* Russian company hired 6 banks for summer deal
* Rosneft needs US$45bn in total for TNK-BP acquisition
* No bonds currently outstanding, could sell US$15bn
By Michelle Meineke and Sudip Roy
LONDON, Oct 29 (IFR) - Rosneft mandated six banks - rumoured to be BofA Merrill, Barclays, BNP, Citigroup, JP Morgan and VTB Capital - earlier in the summer for an inaugural US dollar bond, sources told IFR.
That deal was unrelated to its subsequent agreement to buy TNK-BP and never materialised, but those banks are likely to be the frontrunners for the new bond financing for the acquisition, although nothing official has been confirmed. None of the banks was willing to comment.
The Russian state-owned oil company will need to raise US$45bn through both the bond and loan markets to back its US$55bn purchase of domestic oil producer TNK-BP. It has already been hit by a wave of offers from banks, quashing doubts that Rosneft faces a liquidity shortage.
The multi-billion financing package will boost loan bankers reeling from a dramatic fall in deal volume this year, particularly for M&A, and Rosneft will see significant support from the most bullish bond market in living memory.
Rosneft’s prominence as the top oil supplier in the world’s top oil-producing country has boosted support, especially as it will pump more oil and gas than ExxonMobil after the acquisition.
“Everyone is being massively gung-ho and banks are phoning from all over,” one loan banker said. “It is a feeding frenzy.”
Banks that find themselves unable to raise enough funds to join the biggest loan of the year risk being locked out of the future ancillary business bonanza that Rosneft is expected to provide.
The first part of Rosneft’s Kremlin-backed acquisition of TNK-BP, Russia’s third-largest oil firm, will fold BP’s 50% stake into Rosneft - which will pay US$17.1bn in cash and shares, representing 12.84% of Rosneft, to BP.
The UK oil major will use US$4.8bn of the cash to buy a further 5.66% of Rosneft. That will take BP’s stake to 19.75%, including its existing shareholding of 1.25%, and give it US$12.3bn of cash.
The second stage of the acquisition will see AAR, BP’s joint venture partner in TNK-BP, receive US$28bn in cash for its remaining 50% stake.
Banks including Bank of America Merrill Lynch, BNP Paribas and Citigroup are jockeying for the coordinating role on the loan. Barclays, Bank of Tokyo-Mitsubishi, Morgan Stanley, Royal Bank of Scotland, Sumitomo Mitsui Banking Corp and Societe Generale are also close to the loan, bankers said.
The scale of the acquisition means that significant sums will need to be raised in the loan and bond markets. In the latter, Rosneft will need to borrow at least US$15bn, according to bankers. It could follow the path trodden by Brazil’s Petrobras, which since January 2011 has visited the bond markets five times, raising nearly US$20bn through US dollar, euro and sterling transactions.
“Rosneft has zero outstanding debt [in the capital markets] so can easily support US$15bn or more of bonds,” said one banker.
Given the strong inflows into emerging market bond funds, bankers said, the company could borrow at least half of that through one transaction in a multi-tranche offering - albeit one that would be expected to offer a premium to its peers.
“If it can get itself into a fully registered programme position, it could hit the US market full on. Liquidity is so huge,” said another banker. Earlier this year, Russia raised US$7bn through the sale of five-, 10- and 30-year notes, a structure that Rosneft could replicate.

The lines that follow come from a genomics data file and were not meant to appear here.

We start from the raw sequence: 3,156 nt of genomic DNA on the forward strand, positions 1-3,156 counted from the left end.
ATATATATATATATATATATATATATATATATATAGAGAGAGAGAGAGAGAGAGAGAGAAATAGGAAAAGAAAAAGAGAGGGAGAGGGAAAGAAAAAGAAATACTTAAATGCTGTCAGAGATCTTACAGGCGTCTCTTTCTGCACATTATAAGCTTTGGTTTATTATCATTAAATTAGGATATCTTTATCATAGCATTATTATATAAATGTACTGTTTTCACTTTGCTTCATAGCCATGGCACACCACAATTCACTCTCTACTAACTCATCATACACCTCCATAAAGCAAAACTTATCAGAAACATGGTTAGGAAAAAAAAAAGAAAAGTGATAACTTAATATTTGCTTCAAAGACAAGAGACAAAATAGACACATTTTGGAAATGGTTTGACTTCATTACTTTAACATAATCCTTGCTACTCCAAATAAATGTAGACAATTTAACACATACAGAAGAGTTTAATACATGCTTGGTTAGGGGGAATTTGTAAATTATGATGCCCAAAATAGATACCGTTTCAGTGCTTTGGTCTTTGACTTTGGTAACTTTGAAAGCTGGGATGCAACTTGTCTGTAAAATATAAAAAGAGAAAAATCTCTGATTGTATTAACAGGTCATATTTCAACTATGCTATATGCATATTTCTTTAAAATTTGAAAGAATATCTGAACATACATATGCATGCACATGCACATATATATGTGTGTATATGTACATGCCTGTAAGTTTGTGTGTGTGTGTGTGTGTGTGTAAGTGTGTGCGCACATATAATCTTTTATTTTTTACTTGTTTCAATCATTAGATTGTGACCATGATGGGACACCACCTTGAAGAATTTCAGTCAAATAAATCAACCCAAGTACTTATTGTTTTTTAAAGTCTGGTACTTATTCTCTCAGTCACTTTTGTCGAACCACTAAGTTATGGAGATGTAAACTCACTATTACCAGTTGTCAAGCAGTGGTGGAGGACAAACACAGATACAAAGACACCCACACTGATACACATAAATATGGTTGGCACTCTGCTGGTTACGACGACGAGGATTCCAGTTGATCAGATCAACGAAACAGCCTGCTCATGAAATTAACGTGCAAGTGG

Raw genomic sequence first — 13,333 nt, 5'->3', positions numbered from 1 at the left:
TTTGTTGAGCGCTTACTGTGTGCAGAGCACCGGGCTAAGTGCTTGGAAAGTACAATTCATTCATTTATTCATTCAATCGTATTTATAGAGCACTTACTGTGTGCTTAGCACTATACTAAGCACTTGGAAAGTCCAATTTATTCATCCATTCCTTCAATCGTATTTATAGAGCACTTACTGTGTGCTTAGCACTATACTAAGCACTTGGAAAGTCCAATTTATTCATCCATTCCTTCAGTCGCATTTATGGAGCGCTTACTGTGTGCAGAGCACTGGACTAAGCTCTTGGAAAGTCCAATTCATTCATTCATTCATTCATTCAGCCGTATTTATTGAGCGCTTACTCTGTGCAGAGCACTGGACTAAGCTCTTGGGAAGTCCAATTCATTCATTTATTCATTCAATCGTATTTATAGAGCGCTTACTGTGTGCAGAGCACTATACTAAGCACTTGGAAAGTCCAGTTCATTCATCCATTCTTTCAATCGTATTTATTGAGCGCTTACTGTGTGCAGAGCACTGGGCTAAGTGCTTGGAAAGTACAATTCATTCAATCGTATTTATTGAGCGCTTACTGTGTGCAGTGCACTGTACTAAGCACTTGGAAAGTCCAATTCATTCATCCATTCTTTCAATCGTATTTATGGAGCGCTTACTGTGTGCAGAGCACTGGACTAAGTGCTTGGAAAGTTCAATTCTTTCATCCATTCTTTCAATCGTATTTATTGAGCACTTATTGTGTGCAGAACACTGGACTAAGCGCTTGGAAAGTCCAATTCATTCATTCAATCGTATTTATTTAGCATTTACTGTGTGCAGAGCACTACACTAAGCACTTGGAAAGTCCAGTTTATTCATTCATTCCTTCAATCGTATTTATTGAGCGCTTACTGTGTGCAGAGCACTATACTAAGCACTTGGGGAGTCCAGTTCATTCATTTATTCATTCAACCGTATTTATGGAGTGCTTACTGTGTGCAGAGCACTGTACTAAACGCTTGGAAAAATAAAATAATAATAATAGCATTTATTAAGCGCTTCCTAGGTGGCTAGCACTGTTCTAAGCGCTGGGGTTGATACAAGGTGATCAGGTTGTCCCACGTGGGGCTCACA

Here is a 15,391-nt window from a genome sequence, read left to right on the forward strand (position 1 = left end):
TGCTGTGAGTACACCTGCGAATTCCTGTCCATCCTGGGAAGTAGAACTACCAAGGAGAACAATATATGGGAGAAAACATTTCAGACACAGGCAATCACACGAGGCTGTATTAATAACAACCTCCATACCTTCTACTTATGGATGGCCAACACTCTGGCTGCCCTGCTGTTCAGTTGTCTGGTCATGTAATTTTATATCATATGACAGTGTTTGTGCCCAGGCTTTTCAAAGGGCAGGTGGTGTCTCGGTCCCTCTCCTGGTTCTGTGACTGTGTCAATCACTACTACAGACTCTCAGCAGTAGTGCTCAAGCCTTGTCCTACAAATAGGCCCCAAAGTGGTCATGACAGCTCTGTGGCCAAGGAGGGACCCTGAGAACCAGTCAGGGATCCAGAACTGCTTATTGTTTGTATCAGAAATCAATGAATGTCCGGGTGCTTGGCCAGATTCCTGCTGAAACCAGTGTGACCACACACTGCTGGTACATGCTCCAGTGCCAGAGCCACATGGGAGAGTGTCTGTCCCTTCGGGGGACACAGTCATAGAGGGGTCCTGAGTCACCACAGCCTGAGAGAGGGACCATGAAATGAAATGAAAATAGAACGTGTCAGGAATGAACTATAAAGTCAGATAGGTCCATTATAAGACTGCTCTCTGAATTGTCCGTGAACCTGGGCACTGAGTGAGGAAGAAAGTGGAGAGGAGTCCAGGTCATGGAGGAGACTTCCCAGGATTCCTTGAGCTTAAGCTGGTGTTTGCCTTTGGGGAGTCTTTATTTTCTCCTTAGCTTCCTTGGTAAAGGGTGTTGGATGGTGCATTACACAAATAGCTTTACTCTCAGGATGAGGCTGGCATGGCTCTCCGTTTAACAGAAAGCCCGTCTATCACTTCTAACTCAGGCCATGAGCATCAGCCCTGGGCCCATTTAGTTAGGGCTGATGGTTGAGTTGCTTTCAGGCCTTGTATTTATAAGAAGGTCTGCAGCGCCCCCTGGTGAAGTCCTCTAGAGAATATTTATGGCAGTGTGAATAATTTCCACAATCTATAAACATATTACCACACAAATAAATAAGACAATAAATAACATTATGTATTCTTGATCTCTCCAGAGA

The one issue could be timing. With the US presidential election next week, and then public holidays in the US for Veterans’ Day and Thanksgiving thereafter, there are only a few full weeks left before investors start shutting up shop for the year, though fund managers might decide they could not afford to stay out even if a deal came later than they would like. Getting the necessary documentation in place, with updated facts and figures, is also complicating matters, added bankers. Still, financiers believe that Rosneft has until early December to issue a bond if it wants to raise money this year.
It’s not clear yet whether Rosneft will try and do an accelerated bond deal or wait first for its bridge loan to be put together. It could still be that any bank on the bridge that wasn’t a member of the original consortium of mandated banks ends up as a lead manager on the new bond transaction.
Rosneft received a boost last week when S&P revised the outlook on its BBB- rating to positive from negative, in stark contrast to Moody’s (Baa1) and Fitch (BBB), which put the company on review for a downgrade because of the debt it was taking on. S&P believes it is likely that the government will provide extraordinary support to the new enlarged company, offsetting the potential financial risks. Maintaining an investment-grade rating is crucial to Rosneft’s capacity to raise funds in the bond markets.
The loan deal itself is already taking shape. Rosneft is eyeing commitments from banks of US$1.5bn each for a total US$15bn. That would be the biggest syndicated corporate loan in EMEA since October 2010.
Loan bankers’ huge appetite for the deal, which is split between a two-year bridge facility and a five-year term loan, prompted Rosneft to cut pricing and commitments on the deal in late September.
Under the revised terms lenders are asked for commitments of US$1bn on a bridge loan - halved from US$2bn - and about US$500m on a five-year term loan, which remains unchanged. The bridge loan is split between one-year and two-year maturities.
The term loan initially carried a margin of 240bp and an all-in cost of 300bp - at parity with the borrower’s US$2.6bn deal in April. However, lender demand has resulted in all-in pricing being reverse-flexed for both the bridge and the term loans to well below 300bp, making it very unprofitable for banks.